However, the measures of moratorium on debt interest payments announced by the IMF affect only 19 African countries and, in the words of Lopes, "forgiving a part of that debt, in concrete terms for those 19 countries, is like forgiving only $242 million. It is nothing, it is the cost of a Boeing". "It should not be a moratorium, but a forgiveness of the interest on the debt for one or two years. I think the amounts being talked about are small (worldwide), but it would allow these countries to breathe," says the Guinean economist.
According to Sylla, what should be done is "to cancel all of Africa's external public debt" on the grounds that "it was not contracted in the name of the African people" but "it is the people who pay the debt through the degradation of their economic situation because the most vulnerable populations need public services.
In order to make the impact of the coronavirus as less severe as possible for Africa, the two institutions created by the Bretton Woods agreements (1944) also urged in their reports published in mid-April to increase health spending. "It is important to remember that many of the gaps in the African continent, in the sense of how we cannot manage a crisis or how badly we have been through a crisis, were imposed by the policies of the IMF and the WB in the 1980s and 1990s (of the last century) with their neoliberal structural adjustment plans," Simeoni recalls. For the Kenyan economist, they are using again "the same schemes that caused this crisis, partly to try to solve it".
On May 6, the IMF approved an emergency loan of $730 million for Kenya and $491.5 million for Uganda. Money, once again, that these countries will have to pay back with interest. "It is - Sylla says - what we call crocodile tears. In the 80's the IMF and the WB wanted the countries of the South to pay the debt and for that to happen austerity was necessary", which translated into less investment in health and education.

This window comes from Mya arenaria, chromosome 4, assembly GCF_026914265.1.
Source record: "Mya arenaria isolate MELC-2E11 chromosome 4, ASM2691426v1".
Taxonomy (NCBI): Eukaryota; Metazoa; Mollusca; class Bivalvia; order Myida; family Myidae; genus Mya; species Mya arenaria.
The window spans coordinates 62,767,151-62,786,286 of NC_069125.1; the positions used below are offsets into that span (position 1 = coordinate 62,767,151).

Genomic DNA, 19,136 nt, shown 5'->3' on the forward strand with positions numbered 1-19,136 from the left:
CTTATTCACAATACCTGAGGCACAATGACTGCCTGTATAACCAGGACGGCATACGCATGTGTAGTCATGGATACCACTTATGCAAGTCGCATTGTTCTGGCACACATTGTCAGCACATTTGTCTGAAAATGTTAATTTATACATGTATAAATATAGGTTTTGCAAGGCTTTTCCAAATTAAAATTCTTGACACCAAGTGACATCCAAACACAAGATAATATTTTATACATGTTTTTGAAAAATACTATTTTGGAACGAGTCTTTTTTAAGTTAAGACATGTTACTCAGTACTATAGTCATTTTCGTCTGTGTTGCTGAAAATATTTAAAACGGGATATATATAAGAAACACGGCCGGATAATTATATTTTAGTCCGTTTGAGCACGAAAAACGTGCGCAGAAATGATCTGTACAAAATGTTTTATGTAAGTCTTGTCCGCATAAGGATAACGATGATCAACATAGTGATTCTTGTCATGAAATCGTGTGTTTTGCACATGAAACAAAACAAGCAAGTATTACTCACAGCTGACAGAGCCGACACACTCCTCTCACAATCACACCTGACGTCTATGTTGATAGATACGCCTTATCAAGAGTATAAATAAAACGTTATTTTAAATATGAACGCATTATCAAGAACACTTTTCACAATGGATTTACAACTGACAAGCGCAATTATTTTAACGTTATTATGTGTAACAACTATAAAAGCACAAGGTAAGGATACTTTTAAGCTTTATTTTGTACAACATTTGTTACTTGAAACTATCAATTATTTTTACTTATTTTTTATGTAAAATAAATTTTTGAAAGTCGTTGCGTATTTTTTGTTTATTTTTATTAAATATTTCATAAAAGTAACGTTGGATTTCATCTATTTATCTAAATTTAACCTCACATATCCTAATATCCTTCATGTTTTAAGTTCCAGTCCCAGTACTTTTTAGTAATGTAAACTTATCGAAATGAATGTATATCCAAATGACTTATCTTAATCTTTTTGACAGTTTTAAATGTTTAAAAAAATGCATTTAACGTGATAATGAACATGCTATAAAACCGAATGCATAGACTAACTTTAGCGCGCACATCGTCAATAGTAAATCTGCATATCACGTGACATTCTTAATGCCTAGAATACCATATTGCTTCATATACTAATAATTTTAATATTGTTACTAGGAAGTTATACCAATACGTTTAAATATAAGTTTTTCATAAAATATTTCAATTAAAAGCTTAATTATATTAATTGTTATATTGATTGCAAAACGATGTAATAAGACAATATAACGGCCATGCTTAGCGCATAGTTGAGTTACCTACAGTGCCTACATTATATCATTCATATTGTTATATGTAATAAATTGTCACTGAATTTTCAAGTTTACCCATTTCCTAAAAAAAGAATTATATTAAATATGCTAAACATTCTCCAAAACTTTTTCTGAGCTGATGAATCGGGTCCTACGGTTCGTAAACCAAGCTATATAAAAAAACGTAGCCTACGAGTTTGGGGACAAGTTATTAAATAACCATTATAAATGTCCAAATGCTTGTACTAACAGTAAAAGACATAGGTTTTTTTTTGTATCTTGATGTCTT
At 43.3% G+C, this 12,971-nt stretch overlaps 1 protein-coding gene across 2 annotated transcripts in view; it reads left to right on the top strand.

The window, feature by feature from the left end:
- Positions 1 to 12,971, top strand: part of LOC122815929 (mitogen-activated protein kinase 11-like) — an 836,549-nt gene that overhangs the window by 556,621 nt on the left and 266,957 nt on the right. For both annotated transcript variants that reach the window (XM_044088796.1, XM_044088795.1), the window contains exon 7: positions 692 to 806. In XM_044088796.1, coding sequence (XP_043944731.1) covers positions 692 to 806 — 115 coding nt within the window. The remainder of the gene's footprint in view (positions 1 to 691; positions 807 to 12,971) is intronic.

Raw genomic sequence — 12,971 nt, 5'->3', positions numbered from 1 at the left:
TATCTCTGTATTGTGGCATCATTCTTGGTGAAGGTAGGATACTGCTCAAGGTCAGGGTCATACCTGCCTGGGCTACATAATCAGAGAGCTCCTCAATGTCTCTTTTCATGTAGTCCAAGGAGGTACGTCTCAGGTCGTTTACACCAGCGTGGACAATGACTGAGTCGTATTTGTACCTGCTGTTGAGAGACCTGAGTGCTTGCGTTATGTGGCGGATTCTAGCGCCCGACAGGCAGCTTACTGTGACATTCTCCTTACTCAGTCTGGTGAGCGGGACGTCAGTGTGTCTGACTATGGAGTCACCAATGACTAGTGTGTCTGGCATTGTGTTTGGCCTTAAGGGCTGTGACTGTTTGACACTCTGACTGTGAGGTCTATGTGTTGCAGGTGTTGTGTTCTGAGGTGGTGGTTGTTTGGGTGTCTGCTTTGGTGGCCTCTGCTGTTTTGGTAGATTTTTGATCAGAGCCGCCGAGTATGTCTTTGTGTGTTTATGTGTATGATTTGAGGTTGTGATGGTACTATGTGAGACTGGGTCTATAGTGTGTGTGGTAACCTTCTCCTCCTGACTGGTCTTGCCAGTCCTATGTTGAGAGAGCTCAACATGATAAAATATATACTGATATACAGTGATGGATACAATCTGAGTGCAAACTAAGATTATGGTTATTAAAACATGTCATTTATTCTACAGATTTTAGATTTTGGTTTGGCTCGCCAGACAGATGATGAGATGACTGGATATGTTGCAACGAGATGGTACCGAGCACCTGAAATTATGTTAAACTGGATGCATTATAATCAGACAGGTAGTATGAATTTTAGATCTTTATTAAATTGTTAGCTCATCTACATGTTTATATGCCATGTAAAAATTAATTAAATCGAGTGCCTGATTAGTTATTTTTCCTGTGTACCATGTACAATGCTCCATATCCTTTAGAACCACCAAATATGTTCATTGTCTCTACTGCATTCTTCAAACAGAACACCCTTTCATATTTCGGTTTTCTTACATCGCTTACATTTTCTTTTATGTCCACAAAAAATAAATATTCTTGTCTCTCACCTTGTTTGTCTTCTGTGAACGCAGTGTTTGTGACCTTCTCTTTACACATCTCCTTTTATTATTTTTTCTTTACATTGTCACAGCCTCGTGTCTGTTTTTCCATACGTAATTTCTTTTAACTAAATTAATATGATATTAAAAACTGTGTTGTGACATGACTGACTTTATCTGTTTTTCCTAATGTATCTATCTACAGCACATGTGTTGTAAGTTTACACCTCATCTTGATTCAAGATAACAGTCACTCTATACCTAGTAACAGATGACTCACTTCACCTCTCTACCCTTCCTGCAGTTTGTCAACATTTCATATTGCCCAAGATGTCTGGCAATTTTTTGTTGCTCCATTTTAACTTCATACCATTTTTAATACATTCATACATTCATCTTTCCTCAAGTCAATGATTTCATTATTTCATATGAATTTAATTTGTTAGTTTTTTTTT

"They come to tell us that we have to invest in health, yes, but why haven't we started earlier? Because at one point, even to the efforts that some African countries were making to equip themselves to deal with epidemics, the IMF said no," recalls the Senegalese expert.
According to Lopes, the crisis caused by the coronavirus is going to put on the table a set of situations that will completely transform the economic debate and "alter the debate on the role of the State in social protection".
In a context in which one can observe "the little faith and trust" that African populations have in their governments due to "the perception that the African State is incapable of providing", the Kenyan economist believes that the current crisis "really gives us the opportunity to rethink all these models that we have been implementing and that are imposed on us very externally".
But, as Sylla points out, everything will depend "on the response of governments". South African President Cyril Ramaphosa, whose country holds the rotating presidency of the African Union (AU) this year, is leading the joint response to call for a debt freeze and is putting forward a united front.
But "will they choose to stand up with the AU to push for such a moratorium? -asks Simeoni. Or are they going to say: we just need a little money to solve our health situation right now'.